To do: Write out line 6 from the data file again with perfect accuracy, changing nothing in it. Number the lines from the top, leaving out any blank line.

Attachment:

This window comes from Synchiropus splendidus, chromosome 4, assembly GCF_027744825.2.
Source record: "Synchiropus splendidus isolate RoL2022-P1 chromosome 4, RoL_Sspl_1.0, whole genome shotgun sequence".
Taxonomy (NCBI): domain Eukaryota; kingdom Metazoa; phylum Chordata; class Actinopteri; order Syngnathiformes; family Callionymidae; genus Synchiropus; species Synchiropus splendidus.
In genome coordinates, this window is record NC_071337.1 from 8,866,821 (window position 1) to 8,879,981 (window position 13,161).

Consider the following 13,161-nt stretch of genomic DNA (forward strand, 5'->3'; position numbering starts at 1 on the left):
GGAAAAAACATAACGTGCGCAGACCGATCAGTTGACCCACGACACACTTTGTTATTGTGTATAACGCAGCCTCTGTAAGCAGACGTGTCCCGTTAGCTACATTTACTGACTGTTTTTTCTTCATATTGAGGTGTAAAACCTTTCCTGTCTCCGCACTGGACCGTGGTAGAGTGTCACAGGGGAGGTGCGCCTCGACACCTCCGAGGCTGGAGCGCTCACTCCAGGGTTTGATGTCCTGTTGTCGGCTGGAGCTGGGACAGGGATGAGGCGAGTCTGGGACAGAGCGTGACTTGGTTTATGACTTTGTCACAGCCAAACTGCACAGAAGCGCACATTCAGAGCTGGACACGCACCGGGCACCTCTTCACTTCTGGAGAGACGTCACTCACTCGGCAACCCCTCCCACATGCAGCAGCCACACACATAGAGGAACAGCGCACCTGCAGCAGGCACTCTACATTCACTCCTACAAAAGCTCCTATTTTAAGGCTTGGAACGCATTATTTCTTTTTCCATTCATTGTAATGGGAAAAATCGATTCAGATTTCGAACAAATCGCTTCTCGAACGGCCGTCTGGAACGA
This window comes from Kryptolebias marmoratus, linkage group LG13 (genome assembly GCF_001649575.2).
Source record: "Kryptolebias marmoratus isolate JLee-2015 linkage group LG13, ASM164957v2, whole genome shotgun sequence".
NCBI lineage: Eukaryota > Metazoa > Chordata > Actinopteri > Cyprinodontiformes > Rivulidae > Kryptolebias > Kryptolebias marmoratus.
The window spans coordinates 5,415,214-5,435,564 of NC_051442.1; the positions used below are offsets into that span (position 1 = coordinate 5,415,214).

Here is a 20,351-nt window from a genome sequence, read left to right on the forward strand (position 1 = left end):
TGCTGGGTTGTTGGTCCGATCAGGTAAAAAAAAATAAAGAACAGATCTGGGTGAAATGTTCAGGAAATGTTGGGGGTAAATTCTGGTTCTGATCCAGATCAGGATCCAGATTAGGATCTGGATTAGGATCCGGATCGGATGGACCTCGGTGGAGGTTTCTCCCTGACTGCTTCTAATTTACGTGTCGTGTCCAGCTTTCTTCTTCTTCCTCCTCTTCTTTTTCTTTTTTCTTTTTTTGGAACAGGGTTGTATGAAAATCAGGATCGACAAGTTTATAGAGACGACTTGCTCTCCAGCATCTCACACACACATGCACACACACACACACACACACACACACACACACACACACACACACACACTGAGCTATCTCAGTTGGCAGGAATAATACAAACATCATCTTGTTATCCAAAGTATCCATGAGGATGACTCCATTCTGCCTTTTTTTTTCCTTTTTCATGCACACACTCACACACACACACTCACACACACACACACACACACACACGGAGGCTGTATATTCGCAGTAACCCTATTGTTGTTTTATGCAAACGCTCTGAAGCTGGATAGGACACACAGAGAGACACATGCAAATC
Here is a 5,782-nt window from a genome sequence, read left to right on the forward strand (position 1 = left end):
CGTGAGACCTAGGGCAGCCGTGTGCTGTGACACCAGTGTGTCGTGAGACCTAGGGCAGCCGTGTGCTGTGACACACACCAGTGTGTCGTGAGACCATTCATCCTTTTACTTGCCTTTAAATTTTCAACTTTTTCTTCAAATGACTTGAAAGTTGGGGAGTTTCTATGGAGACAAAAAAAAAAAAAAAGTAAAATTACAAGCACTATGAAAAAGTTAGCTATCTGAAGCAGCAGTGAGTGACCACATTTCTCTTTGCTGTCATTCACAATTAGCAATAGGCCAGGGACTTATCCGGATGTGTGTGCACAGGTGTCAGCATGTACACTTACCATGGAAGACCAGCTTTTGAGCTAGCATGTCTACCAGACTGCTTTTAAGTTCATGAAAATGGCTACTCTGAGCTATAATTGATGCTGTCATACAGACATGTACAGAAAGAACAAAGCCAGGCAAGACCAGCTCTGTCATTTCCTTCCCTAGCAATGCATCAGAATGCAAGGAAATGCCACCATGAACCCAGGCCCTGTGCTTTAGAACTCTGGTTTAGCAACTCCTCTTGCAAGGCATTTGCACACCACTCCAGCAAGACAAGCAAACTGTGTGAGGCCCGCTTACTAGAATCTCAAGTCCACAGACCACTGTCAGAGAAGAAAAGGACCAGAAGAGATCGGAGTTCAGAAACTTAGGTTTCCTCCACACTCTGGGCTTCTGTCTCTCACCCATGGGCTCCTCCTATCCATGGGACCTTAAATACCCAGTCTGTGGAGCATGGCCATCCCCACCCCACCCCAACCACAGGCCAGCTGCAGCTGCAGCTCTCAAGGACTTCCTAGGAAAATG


GGAAAAAACATAACGTGCGCAGACCGATCAGTTGACCCACGACACACTTTGTTATTGTGTATAACGCAGCCTCTGTAAGCAGACGTGTCCCGTTAGCTACATTTACTGACTGTTTTTTCTTCATATTGAGGTGTAAAACCTTTCCTGTCTCCGCACTGGACCGTGGTAGAGTGTCACAGGGGAGGTGCGCCTCGACACCTCCGAGGCTGGAGCGCTCACTCCAGGGTTTGATGTCCTGTTGTCGGCTGGAGCTGGGACAGGGATGAGGCGAGTCTGGGACAGAGCGTGACTTGGTTTATGACTTTGTCACAGCCAAACTGCACAGAAGCGCACATTCAGAGCTGGACACGCACCGGGCACCTCTTCACTTCTGGAGAGACGTCACTCACTCGGCAACCCCTCCCACATGCAGCAGCCACACACATAGAGGAACAGCGCACCTGCAGCAGGCACTCTACATTCACTCCTACAAAAGCTCCTATTTTAAGGCTTGGAACGCATTATTTCTTTTTCCATTCATTGTAATGGGAAAAATCGATTCAGATTTCGAACAAATCGCTTCTCGAACGGCCGTCTGGAACGA